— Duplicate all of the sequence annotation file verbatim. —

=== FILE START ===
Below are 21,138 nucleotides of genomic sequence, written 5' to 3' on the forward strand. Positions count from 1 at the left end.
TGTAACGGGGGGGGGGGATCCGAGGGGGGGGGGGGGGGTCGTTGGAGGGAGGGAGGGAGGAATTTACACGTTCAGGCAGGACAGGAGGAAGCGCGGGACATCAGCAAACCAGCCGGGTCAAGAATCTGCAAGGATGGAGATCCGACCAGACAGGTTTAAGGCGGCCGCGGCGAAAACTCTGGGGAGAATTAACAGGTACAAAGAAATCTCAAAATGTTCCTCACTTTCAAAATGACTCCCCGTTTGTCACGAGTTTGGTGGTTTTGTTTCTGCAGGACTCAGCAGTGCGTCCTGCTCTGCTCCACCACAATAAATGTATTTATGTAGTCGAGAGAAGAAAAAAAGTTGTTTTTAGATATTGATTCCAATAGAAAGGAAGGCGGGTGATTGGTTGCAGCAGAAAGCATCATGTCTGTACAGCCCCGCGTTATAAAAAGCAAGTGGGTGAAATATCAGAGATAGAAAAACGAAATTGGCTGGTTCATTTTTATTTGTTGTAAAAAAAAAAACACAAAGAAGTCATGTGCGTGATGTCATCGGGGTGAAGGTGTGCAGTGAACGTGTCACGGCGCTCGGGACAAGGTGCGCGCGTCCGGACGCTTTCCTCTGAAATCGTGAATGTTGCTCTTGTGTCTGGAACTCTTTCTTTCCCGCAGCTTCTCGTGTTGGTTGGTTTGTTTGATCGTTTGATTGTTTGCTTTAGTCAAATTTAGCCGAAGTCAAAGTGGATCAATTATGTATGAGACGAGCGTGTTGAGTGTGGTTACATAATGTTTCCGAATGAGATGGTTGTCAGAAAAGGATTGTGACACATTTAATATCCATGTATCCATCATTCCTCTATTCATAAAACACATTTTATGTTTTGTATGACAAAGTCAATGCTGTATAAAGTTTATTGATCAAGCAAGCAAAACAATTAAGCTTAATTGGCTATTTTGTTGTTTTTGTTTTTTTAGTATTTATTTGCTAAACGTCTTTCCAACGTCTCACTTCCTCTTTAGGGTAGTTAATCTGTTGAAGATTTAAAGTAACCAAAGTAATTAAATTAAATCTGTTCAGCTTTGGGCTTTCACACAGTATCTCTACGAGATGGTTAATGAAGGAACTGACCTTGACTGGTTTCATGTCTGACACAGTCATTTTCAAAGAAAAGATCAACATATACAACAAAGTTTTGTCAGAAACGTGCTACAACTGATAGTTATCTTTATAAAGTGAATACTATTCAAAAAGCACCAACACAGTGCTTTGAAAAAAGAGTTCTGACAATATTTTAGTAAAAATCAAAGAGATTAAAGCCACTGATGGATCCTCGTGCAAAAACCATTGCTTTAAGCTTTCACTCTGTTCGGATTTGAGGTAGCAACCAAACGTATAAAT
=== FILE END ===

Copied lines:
Below are 21,138 nucleotides of genomic sequence, written 5' to 3' on the forward strand. Positions count from 1 at the left end.
TGTAACGGGGGGGGGGGATCCGAGGGGGGGGGGGGGGGTCGTTGGAGGGAGGGAGGGAGGAATTTACACGTTCAGGCAGGACAGGAGGAAGCGCGGGACATCAGCAAACCAGCCGGGTCAAGAATCTGCAAGGATGGAGATCCGACCAGACAGGTTTAAGGCGGCCGCGGCGAAAACTCTGGGGAGAATTAACAGGTACAAAGAAATCTCAAAATGTTCCTCACTTTCAAAATGACTCCCCGTTTGTCACGAGTTTGGTGGTTTTGTTTCTGCAGGACTCAGCAGTGCGTCCTGCTCTGCTCCACCACAATAAATGTATTTATGTAGTCGAGAGAAGAAAAAAAGTTGTTTTTAGATATTGATTCCAATAGAAAGGAAGGCGGGTGATTGGTTGCAGCAGAAAGCATCATGTCTGTACAGCCCCGCGTTATAAAAAGCAAGTGGGTGAAATATCAGAGATAGAAAAACGAAATTGGCTGGTTCATTTTTATTTGTTGTAAAAAAAAAAACACAAAGAAGTCATGTGCGTGATGTCATCGGGGTGAAGGTGTGCAGTGAACGTGTCACGGCGCTCGGGACAAGGTGCGCGCGTCCGGACGCTTTCCTCTGAAATCGTGAATGTTGCTCTTGTGTCTGGAACTCTTTCTTTCCCGCAGCTTCTCGTGTTGGTTGGTTTGTTTGATCGTTTGATTGTTTGCTTTAGTCAAATTTAGCCGAAGTCAAAGTGGATCAATTATGTATGAGACGAGCGTGTTGAGTGTGGTTACATAATGTTTCCGAATGAGATGGTTGTCAGAAAAGGATTGTGACACATTTAATATCCATGTATCCATCATTCCTCTATTCATAAAACACATTTTATGTTTTGTATGACAAAGTCAATGCTGTATAAAGTTTATTGATCAAGCAAGCAAAACAATTAAGCTTAATTGGCTATTTTGTTGTTTTTGTTTTTTTAGTATTTATTTGCTAAACGTCTTTCCAACGTCTCACTTCCTCTTTAGGGTAGTTAATCTGTTGAAGATTTAAAGTAACCAAAGTAATTAAATTAAATCTGTTCAGCTTTGGGCTTTCACACAGTATCTCTACGAGATGGTTAATGAAGGAACTGACCTTGACTGGTTTCATGTCTGACACAGTCATTTTCAAAGAAAAGATCAACATATACAACAAAGTTTTGTCAGAAACGTGCTACAACTGATAGTTATCTTTATAAAGTGAATACTATTCAAAAAGCACCAACACAGTGCTTTGAAAAAAGAGTTCTGACAATATTTTAGTAAAAATCAAAGAGATTAAAGCCACTGATGGATCCTCGTGCAAAAACCATTGCTTTAAGCTTTCACTCTGTTCGGATTTGAGGTAGCAACCAAACGTATAAAT